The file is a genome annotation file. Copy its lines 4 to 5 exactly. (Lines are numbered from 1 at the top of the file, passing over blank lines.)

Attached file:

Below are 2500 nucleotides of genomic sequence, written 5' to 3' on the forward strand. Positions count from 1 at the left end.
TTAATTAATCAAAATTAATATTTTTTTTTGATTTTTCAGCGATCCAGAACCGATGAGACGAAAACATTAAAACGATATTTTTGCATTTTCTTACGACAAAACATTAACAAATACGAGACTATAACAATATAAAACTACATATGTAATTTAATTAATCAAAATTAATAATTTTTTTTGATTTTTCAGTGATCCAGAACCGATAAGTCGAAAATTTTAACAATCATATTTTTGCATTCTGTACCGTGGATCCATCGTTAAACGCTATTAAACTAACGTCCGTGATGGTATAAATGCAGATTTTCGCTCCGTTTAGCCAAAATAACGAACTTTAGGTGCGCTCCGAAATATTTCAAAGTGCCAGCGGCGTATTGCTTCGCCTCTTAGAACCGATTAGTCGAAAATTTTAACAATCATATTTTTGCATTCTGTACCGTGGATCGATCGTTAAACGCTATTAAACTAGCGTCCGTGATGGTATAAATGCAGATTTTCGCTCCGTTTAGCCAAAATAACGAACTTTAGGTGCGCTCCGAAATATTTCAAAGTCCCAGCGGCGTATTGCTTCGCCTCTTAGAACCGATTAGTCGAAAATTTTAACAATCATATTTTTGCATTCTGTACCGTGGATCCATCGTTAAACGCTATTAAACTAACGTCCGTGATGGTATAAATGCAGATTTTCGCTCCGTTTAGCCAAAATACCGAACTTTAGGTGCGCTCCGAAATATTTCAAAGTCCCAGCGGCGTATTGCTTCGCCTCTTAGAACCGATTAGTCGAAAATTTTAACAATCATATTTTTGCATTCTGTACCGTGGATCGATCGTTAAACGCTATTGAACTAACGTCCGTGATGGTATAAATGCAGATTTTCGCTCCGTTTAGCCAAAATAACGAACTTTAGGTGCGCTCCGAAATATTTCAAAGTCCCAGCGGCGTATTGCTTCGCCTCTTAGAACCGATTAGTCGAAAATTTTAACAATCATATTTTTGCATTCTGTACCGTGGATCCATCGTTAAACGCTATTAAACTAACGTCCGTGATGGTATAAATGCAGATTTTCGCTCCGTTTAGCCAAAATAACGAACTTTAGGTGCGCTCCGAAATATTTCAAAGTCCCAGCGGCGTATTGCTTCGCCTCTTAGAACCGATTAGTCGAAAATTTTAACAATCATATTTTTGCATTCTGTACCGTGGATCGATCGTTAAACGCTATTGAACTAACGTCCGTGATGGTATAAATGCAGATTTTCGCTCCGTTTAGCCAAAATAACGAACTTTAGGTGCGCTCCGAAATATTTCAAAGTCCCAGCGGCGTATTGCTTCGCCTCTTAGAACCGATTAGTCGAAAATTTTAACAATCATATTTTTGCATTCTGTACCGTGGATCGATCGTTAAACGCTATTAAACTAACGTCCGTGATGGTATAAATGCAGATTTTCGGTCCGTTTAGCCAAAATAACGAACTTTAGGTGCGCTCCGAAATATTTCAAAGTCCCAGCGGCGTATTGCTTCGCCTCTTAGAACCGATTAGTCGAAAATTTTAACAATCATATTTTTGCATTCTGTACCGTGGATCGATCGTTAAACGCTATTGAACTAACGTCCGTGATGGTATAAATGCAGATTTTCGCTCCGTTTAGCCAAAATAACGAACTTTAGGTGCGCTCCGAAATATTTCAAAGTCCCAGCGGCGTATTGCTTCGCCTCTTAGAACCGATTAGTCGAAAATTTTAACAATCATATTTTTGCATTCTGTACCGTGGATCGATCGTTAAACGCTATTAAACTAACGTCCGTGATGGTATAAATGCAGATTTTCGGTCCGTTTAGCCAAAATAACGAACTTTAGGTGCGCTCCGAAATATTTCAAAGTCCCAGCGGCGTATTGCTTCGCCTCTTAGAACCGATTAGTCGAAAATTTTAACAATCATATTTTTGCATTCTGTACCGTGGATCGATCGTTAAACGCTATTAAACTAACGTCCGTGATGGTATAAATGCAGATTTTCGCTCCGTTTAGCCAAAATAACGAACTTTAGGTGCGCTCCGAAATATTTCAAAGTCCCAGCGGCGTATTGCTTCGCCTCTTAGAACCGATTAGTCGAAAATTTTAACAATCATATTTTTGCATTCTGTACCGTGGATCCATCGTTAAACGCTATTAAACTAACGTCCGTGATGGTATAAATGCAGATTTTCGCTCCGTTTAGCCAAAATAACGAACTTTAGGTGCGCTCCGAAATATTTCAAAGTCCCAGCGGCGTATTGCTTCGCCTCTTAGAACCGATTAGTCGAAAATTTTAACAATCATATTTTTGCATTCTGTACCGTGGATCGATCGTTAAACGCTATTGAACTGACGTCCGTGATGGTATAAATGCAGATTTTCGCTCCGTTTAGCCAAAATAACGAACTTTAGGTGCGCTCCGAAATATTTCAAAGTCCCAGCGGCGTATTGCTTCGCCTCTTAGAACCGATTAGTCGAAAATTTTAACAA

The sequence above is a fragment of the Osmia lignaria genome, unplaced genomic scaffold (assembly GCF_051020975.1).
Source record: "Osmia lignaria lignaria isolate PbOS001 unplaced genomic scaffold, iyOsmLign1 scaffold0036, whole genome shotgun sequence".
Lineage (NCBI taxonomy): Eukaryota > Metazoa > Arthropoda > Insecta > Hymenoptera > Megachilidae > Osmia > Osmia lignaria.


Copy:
Source record: "Osmia lignaria lignaria isolate PbOS001 unplaced genomic scaffold, iyOsmLign1 scaffold0036, whole genome shotgun sequence".
Lineage (NCBI taxonomy): Eukaryota > Metazoa > Arthropoda > Insecta > Hymenoptera > Megachilidae > Osmia > Osmia lignaria.